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JC or Poly?

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**Images courtesy of PJC and Ngee Ann Poly**

This question has been on the minds of students, especially those who received their O level results and are eligible for both options. Even students who enrolled in to A level course recently may wander if they should switch to polytechnic to join the October semester.

As a former JC Math teacher and current polytechnic adjunct lecturer, I believe I am in a good position to provide some of my personal opinions on the differences between the systems to let you decide which course suits you or your child best.

1. Nature of course

A level course focuses more on general theory of each subjects, with little practical applications for the Sciences through lab sessions. Polytechnic focuses more on practical applications using industrial technology and work skills one would need in the practical world. They do teach theories but on more focused topics that are required by each diploma.

E.g. In terms of Mathematics: A level students learn a variety of topics t, such as sketching of curves involving transformation, to the loci of complex numbers. Polytechnic students will not study much of curve sketching nor will they study loci of complex numbers. Instead engineering students will focus more on calculus which is beyond JC H2 Math syllabus, such as second order differential equation (H3 Math) or using Laplace Transform (Uni year 1).

2. Specialised vs General certification

From point 1, due to the nature of the syllabus, a polytechnic diploma is a more specialised certification compared to A levels. That is why students with diploma certificates are actually “work ready”, especially when internship is a must for most, if not all students. A level students will be trained to have a wealth of knowledge but probably not in how to apply them in real life industries or work.

This also leads to the point that a diploma holder may have less options in the choice of university courses as they have sufficient content for their diploma course but may not have sufficient knowledge for another course. A level students, having vast knowledge across many subjects may have more options to choose their course. Hence I believe the “myth” that A level students has a higher chance of making it to university is true to a certain extent.

3. Quality of certificate

A level certificate is issued by Cambridge, one of the top authority in the education field. While polytechnic diplomas are awarded by individual polytechnic. In terms of grading, A student scoring an ‘A’ may be the real deal as this ‘A’ is awarded based on tens of thousands of students taking the same exam and graded together. For polytechnics, the grades are awarded most likely based on the cohort in the same course only, also the grades are controlled by the polytechnic (where moderation is common), hence a student scoring an ‘A’ may not be as good as a student scoring ‘A’ through A level system.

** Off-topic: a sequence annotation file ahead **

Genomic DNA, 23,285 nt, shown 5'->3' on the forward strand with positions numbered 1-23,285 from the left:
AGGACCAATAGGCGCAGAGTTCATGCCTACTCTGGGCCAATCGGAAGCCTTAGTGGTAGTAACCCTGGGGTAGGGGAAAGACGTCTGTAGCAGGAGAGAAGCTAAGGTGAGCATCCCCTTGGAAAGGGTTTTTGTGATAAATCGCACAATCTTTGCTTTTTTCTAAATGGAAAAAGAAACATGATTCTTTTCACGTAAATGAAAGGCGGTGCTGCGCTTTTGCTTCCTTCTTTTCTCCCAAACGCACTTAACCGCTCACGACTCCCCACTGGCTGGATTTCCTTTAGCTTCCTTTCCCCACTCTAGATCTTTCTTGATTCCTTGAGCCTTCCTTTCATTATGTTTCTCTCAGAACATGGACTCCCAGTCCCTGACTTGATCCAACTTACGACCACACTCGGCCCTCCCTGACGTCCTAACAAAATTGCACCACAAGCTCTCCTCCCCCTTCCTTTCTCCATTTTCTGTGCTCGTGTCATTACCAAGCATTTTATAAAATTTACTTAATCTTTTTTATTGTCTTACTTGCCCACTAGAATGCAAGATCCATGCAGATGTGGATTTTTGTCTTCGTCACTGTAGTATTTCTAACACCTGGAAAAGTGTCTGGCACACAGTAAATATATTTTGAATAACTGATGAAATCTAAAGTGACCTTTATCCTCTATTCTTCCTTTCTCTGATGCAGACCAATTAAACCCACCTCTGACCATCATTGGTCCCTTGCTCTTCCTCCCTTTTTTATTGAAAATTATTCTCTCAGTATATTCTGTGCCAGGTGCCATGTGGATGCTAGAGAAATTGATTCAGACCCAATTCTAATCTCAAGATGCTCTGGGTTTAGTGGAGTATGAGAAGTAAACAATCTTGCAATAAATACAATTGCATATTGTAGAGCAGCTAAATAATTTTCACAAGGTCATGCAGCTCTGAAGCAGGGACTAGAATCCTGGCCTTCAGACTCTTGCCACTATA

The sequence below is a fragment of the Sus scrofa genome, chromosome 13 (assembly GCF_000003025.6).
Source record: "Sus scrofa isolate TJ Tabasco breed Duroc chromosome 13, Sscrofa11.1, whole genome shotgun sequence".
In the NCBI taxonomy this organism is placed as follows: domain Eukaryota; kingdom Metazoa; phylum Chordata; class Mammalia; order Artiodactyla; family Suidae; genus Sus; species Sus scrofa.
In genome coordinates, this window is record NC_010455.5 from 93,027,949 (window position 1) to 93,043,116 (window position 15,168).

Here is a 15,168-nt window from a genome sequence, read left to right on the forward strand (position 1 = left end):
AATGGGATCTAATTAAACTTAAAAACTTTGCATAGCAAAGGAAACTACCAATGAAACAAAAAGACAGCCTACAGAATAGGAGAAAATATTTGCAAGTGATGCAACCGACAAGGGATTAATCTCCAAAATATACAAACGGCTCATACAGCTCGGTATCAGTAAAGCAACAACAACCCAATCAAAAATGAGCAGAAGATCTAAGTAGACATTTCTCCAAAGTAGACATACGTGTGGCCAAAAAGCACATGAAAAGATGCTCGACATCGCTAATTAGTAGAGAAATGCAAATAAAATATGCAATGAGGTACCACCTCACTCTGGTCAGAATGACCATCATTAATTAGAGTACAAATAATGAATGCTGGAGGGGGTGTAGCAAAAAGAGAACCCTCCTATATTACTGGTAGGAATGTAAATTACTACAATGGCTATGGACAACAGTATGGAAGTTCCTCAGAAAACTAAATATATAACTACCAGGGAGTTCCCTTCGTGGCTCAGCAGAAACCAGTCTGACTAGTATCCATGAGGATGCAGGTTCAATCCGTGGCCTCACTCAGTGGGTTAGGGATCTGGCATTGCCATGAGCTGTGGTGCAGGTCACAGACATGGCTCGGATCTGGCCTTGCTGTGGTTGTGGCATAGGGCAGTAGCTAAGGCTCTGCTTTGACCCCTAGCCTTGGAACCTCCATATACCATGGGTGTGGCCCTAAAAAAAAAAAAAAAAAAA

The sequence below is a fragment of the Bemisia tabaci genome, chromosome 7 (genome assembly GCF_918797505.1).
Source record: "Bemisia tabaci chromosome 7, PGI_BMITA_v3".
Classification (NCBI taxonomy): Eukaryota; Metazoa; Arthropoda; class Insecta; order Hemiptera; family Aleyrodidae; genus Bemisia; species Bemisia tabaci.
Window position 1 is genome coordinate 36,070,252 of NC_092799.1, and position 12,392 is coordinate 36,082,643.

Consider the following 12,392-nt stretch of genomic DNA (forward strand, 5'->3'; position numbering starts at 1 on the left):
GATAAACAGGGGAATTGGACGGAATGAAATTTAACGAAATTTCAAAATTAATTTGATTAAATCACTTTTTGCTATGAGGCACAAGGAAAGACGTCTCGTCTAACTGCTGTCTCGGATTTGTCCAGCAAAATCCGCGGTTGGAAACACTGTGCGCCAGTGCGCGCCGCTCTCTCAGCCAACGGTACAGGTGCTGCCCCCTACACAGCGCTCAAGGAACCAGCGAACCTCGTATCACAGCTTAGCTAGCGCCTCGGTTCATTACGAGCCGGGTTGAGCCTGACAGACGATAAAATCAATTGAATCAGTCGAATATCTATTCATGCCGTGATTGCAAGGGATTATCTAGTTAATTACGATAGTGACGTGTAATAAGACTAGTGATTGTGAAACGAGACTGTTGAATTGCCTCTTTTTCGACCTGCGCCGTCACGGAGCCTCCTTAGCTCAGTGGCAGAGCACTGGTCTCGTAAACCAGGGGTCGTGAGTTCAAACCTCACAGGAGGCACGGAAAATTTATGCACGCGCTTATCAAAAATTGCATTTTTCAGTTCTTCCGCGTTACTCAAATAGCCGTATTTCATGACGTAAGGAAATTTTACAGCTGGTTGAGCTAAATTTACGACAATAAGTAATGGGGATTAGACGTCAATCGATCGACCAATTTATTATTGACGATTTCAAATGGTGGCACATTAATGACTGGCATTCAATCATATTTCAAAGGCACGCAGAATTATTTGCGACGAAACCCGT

This is partly why more vacancies may be allocated to A level students (at least for the Big 3) compared to polytechnic students having equivalent grades, and also why university requires polytechnic students to be scoring a relatively high GPA before they can qualify for the university course.

4. Exam system

A level system works by a student study for 2 or 3 years and sit for a 1 time exam and the grades depend on that 1 sitting. This meant that a student has alot of content to prepare but also more time for the exam. It is a “do or die” system since each student has only 1 chance.

Polytechnic system works in the same way as university whereby each student takes approximately 5 modules and they will sit for an exam after 4 months. Every exam will be counted towards their GPA. This meant that each student may have less content to prepare for each exam (compared to A level student) but they have less time to prepare also. Students striving to do well must be consistent in their 3 year course compared to the 1 chance 1 sitting system.

5. Environment

JC / MI is a uniformed institution and hence the level of discipline there will be much higher than in polytechnics. E.g. students must wear their uniform neatly, not allowed to wear make up, dye hair etc. Compared to polytechnic students who basically can wear whatever they like and put as much makeup as they want. This has a big impact in the study environment and the upbringing of the student.

Don’t get me wrong, I am not saying that polytechnic students are worse than A level students, just that I have seen a fair share of polytechnic students simply not bothered to come to school, despite their parents paying thousands a year. In JC / MI, the teachers will play a bigger role of monitoring the students’ behaviour and enforcement of discipline and upbringing.

6. Conclusion

Some people have the “myth” that polytechnic is a good place to “escape” and slack compared to the A level system. I think which system suits a student depends on whether 1) Is the student a “theory” or “hands on” type. 2) Does the student clearly knows what he wants to study or work in the future. 3) Can the student cope with “volume based” examination (A level) compared to modular system? 4) Is the student mature, self – disciplined and independent to ensure that he / she study well and not be strayed away?

There is no clear cut answer but hopefully after my sharing you or your child can make a better decision.